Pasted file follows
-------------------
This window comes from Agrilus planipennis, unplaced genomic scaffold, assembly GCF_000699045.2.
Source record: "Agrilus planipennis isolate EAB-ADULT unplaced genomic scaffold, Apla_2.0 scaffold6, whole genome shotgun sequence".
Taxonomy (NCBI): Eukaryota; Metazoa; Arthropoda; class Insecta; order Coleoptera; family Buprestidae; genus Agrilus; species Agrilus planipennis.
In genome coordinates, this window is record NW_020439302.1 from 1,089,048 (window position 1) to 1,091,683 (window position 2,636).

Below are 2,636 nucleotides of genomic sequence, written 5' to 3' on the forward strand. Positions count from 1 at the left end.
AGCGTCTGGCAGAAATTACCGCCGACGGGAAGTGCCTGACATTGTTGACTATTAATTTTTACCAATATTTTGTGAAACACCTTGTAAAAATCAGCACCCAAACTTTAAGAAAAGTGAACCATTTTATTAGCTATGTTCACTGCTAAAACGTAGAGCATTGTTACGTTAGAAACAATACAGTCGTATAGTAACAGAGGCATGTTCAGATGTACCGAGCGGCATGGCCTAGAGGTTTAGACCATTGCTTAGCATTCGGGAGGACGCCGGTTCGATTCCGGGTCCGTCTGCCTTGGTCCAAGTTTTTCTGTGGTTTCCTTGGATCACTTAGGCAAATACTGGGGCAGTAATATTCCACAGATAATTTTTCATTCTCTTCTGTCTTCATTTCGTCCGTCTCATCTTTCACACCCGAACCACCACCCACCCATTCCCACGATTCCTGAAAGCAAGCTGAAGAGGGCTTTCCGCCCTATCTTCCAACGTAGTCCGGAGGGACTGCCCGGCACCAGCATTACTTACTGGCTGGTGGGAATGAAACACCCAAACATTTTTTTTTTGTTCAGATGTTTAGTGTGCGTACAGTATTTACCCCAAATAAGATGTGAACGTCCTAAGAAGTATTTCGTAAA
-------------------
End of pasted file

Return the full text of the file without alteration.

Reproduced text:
This window comes from Agrilus planipennis, unplaced genomic scaffold, assembly GCF_000699045.2.
Source record: "Agrilus planipennis isolate EAB-ADULT unplaced genomic scaffold, Apla_2.0 scaffold6, whole genome shotgun sequence".
Taxonomy (NCBI): Eukaryota; Metazoa; Arthropoda; class Insecta; order Coleoptera; family Buprestidae; genus Agrilus; species Agrilus planipennis.
In genome coordinates, this window is record NW_020439302.1 from 1,089,048 (window position 1) to 1,091,683 (window position 2,636).

Below are 2,636 nucleotides of genomic sequence, written 5' to 3' on the forward strand. Positions count from 1 at the left end.
AGCGTCTGGCAGAAATTACCGCCGACGGGAAGTGCCTGACATTGTTGACTATTAATTTTTACCAATATTTTGTGAAACACCTTGTAAAAATCAGCACCCAAACTTTAAGAAAAGTGAACCATTTTATTAGCTATGTTCACTGCTAAAACGTAGAGCATTGTTACGTTAGAAACAATACAGTCGTATAGTAACAGAGGCATGTTCAGATGTACCGAGCGGCATGGCCTAGAGGTTTAGACCATTGCTTAGCATTCGGGAGGACGCCGGTTCGATTCCGGGTCCGTCTGCCTTGGTCCAAGTTTTTCTGTGGTTTCCTTGGATCACTTAGGCAAATACTGGGGCAGTAATATTCCACAGATAATTTTTCATTCTCTTCTGTCTTCATTTCGTCCGTCTCATCTTTCACACCCGAACCACCACCCACCCATTCCCACGATTCCTGAAAGCAAGCTGAAGAGGGCTTTCCGCCCTATCTTCCAACGTAGTCCGGAGGGACTGCCCGGCACCAGCATTACTTACTGGCTGGTGGGAATGAAACACCCAAACATTTTTTTTTTGTTCAGATGTTTAGTGTGCGTACAGTATTTACCCCAAATAAGATGTGAACGTCCTAAGAAGTATTTCGTAAA